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Isabel Oakeshott: the lesson of the Lockdown Files

March 8, 2023 - 6:48pm

Over the last week, the Daily Telegraph has been publishing messages from a vast cache of WhatsApps between former health secretary Matt Hancock and his advisers. The messages reveal the true story behind the UK Government’s decisions throughout the Covid era. When viewed in their totality, the picture is one of spin above science and political ambition taking priority over public interest. 

The messages were originally obtained by journalist Isabel Oakeshott, who was given them by Matt Hancock under non-disclosure agreement. Oakeshott’s decision to leak the internal communications has put her at the centre of a media storm where she has been widely disparaged. But might the messages themselves give us an idea as to why so many mainstream outlets wouldn’t want the public to see them?

Isabel Oakeshott joined UnHerd’s Freddie Sayers in the studio to find out.

On the polarised response to her story:

It depends on what side of the divide you sat on in terms of your response to the pandemic. So if you were sceptical about the Government’s response to the pandemic, you are absolutely delighted to see all this information that probably confirmed so many things that you already suspected about what was going on behind the scenes. If you are entrenched in your view that the only way to respond to the threat posed by this virus was to shut down society […] you’ve got a very vested interest in continuing to argue that you must have been right and these messages don’t tell us anything that much new. 

On public support of lockdowns during the pandemic:

The government seemed to be trapped in a kind of doom loop in which they terrified the population, then polled the population to see if measures that they presented as being ‘to protect’ the population were popular. And hey presto, yes, those measures were popular, because people were terrified. And accordingly, their opinion ratings or approval ratings went up. And so this became a kind of ever-reinforcing circle.

On the vilification of the Great Barrington Declaration signatories:

Those scientists and other experts suffered such reputational damage, they were smeared. There was a real operation to discredit those people and to present them as cranks, to say that there was something wrong with them. And also to impugn their motives.

On the tone of the messages between ministers:

They drank their own Kool Aid. They began to think it was funny to lock people up and to use the powers of the state to force people into tiny hotel rooms and to gleefully observe. […] Pretty distasteful, isn’t it, to see the machinery of government and the key operators in it enjoying their power so much.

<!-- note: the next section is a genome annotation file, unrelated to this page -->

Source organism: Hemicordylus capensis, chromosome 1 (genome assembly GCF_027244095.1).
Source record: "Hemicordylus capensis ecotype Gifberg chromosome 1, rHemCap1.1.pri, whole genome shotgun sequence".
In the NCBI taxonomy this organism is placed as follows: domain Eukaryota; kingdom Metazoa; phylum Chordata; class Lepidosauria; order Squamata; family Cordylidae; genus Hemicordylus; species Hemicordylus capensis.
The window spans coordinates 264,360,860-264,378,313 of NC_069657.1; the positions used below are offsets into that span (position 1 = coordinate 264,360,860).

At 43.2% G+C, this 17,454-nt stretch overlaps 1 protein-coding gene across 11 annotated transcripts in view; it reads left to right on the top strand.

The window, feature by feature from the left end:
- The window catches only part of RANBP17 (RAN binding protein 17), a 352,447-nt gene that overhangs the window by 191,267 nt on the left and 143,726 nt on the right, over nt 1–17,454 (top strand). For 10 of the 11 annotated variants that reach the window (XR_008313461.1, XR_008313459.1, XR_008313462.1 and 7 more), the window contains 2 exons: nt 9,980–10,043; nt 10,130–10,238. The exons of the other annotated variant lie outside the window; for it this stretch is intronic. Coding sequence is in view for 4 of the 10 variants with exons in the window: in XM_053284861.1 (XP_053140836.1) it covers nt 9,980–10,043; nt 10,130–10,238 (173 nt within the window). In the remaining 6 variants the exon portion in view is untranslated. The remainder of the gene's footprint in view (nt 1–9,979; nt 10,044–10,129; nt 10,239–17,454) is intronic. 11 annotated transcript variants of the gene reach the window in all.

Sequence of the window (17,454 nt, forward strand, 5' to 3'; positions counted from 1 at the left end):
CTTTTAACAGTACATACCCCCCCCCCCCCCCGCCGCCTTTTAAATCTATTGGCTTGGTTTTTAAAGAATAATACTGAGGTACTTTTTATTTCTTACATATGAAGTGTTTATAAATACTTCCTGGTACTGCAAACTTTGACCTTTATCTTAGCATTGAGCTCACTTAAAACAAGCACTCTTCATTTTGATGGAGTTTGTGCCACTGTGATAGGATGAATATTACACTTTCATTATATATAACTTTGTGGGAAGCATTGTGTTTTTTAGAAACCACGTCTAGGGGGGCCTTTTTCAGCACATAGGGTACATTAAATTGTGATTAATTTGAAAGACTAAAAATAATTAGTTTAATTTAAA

On her working relationship with Matt Hancock:

I think that there were advantages for him in the relationship. I am good at what I do, he got a fantastic book out of it. […] He could not possibly have written that book by himself or anything like it by himself. So it was a transactional arrangement, in his mind.

On revelations about the UK vaccine rollout:

There was a continuing tension between Matt Hancock and his medical and scientific advisors over what pace they could go at. Chris Whitty and Patrick Vallance were always very clear that no corners could be cut. They kept hammering home that message. But Matt always wanted to push further and faster: he would have seen that as his job and his responsibility. He just wanted to accelerate everything. I think he felt that if there were some unfortunate consequences of that for a very small number of people, then that was a price worth paying for the much greater good.

Thanks to Isabel for joining us in the UnHerd studio.

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Stephen Walsh
Stephen Walsh
1 year ago

Matt Hancock got a First in PPE from Oxford. He is clearly not a very nice man. But reading those texts, and observing him in action, he is clearly also not a very smart man. Something very weird is happening when so many of the decision making cadre of the British state are in possession of a PPE from Oxford, which cannot demand very exacting standards.

Lesley van Reenen
Lesley van Reenen
1 year ago
Reply to  Stephen Walsh

What is a PPE?

J Bryant
J Bryant
1 year ago

Politics, philosophy, and economics. It’s a common degree for Oxford graduates who’re aiming for a political career.

Steve Murray
Steve Murray
1 year ago
Reply to  J Bryant

Lockdown PPE is something altogether different of course.
It’s not possible Hancock thought he had expertise in protective gowns, is it?

Steve Murray
Steve Murray
1 year ago
Reply to  J Bryant

Lockdown PPE is something altogether different of course.
It’s not possible Hancock thought he had expertise in protective gowns, is it?

CHARLES STANHOPE
CHARLES STANHOPE
1 year ago

Basically “General Studies”, a cocktail degree ideal for ephemeral ‘chit chat’ at London political soirĂ©es, but otherwise WORTHLESS.

Last edited 1 year ago by CHARLES STANHOPE
Charles Hedges
Charles Hedges
1 year ago

Gladstone and Peel had Double Firsts in Greats and Maths which shows the decline in education standards of politicians.

Charles Hedges
Charles Hedges
1 year ago

Gladstone and Peel had Double Firsts in Greats and Maths which shows the decline in education standards of politicians.

J Bryant
J Bryant
1 year ago

Politics, philosophy, and economics. It’s a common degree for Oxford graduates who’re aiming for a political career.

CHARLES STANHOPE
CHARLES STANHOPE
1 year ago

Basically “General Studies”, a cocktail degree ideal for ephemeral ‘chit chat’ at London political soirĂ©es, but otherwise WORTHLESS.

Last edited 1 year ago by CHARLES STANHOPE
CHARLES STANHOPE